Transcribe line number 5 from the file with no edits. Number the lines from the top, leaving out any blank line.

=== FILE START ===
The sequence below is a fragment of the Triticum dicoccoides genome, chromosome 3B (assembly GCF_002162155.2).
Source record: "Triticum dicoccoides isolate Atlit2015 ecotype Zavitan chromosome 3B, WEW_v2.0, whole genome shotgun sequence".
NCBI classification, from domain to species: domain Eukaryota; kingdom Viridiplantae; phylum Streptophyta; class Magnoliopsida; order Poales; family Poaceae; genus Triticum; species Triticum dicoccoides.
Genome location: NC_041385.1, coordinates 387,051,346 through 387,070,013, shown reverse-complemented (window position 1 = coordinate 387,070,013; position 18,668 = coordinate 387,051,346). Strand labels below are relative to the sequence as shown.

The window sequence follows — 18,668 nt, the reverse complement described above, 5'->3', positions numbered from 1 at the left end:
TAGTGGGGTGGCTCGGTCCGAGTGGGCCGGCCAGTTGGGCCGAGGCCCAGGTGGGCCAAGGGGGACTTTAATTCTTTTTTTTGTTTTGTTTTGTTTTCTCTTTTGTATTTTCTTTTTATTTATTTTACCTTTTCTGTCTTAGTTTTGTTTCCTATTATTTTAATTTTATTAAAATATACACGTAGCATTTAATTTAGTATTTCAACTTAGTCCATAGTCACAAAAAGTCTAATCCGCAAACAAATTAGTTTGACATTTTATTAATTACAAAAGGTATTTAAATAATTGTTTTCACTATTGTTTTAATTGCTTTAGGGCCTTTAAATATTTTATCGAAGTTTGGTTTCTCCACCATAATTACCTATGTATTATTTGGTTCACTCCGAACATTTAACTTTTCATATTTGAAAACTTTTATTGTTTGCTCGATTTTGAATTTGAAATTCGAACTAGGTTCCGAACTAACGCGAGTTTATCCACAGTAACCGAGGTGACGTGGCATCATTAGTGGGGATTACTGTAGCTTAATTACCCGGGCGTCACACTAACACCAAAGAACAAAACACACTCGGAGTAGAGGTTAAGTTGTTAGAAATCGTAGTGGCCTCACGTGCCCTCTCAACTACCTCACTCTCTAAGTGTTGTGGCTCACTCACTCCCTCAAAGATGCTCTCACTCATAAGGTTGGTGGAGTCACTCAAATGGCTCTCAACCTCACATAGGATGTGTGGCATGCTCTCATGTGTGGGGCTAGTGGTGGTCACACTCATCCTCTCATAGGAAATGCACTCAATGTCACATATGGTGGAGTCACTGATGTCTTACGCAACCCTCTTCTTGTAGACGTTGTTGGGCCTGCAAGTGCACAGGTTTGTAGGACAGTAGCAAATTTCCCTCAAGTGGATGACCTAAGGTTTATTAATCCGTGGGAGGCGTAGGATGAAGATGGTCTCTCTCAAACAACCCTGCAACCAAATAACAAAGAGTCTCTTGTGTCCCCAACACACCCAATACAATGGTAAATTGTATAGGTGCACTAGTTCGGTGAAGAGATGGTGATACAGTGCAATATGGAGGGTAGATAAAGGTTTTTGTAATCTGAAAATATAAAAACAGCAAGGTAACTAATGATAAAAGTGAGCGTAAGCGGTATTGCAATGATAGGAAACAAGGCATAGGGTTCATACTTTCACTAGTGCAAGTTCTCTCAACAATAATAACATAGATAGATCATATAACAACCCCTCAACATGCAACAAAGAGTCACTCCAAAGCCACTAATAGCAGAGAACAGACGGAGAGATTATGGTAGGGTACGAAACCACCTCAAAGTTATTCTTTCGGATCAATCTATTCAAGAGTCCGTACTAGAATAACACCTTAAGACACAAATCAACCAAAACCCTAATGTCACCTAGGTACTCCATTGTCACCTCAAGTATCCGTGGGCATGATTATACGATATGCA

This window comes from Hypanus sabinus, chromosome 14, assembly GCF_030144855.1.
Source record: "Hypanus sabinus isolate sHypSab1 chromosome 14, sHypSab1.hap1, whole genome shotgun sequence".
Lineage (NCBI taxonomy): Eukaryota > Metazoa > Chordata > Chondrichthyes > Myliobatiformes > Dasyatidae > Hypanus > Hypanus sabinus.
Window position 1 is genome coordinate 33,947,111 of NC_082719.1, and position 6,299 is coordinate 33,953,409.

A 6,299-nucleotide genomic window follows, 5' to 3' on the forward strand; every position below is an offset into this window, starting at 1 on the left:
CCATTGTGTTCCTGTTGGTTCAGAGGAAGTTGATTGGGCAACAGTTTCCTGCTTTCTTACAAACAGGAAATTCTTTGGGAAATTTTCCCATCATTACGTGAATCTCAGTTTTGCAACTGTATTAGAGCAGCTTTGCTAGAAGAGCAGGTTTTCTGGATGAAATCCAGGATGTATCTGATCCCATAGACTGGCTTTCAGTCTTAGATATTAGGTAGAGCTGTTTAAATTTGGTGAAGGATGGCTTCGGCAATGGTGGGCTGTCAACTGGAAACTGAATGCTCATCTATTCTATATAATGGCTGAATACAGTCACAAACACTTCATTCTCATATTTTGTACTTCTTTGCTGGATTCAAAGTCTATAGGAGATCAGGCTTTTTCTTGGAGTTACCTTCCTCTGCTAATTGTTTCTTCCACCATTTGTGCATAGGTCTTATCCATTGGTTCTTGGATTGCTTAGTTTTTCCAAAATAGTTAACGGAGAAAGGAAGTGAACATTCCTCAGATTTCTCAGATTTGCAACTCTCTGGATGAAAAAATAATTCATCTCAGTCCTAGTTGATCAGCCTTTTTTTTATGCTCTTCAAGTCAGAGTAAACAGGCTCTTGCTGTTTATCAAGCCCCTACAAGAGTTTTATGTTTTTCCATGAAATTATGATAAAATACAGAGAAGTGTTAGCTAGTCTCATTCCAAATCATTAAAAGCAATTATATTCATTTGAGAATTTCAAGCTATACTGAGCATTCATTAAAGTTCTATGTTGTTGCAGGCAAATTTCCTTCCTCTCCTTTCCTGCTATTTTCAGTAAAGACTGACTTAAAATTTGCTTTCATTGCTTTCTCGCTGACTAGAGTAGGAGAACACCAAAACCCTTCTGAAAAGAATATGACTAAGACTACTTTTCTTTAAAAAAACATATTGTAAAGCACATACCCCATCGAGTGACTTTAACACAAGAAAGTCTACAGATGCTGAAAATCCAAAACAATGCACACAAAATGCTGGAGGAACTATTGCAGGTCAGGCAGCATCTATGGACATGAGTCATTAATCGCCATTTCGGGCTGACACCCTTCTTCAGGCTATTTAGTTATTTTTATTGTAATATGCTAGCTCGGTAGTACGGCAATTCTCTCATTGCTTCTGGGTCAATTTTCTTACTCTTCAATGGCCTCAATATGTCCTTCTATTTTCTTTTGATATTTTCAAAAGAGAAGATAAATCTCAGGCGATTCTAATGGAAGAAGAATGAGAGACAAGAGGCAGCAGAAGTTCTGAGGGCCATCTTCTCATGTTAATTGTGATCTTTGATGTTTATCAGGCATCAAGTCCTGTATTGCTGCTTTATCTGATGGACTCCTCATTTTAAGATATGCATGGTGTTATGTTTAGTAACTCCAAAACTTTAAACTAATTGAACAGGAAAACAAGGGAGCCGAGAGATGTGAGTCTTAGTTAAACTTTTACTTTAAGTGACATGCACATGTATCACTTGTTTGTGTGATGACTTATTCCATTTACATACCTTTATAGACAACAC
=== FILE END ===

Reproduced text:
The window sequence follows — 18,668 nt, the reverse complement described above, 5'->3', positions numbered from 1 at the left end: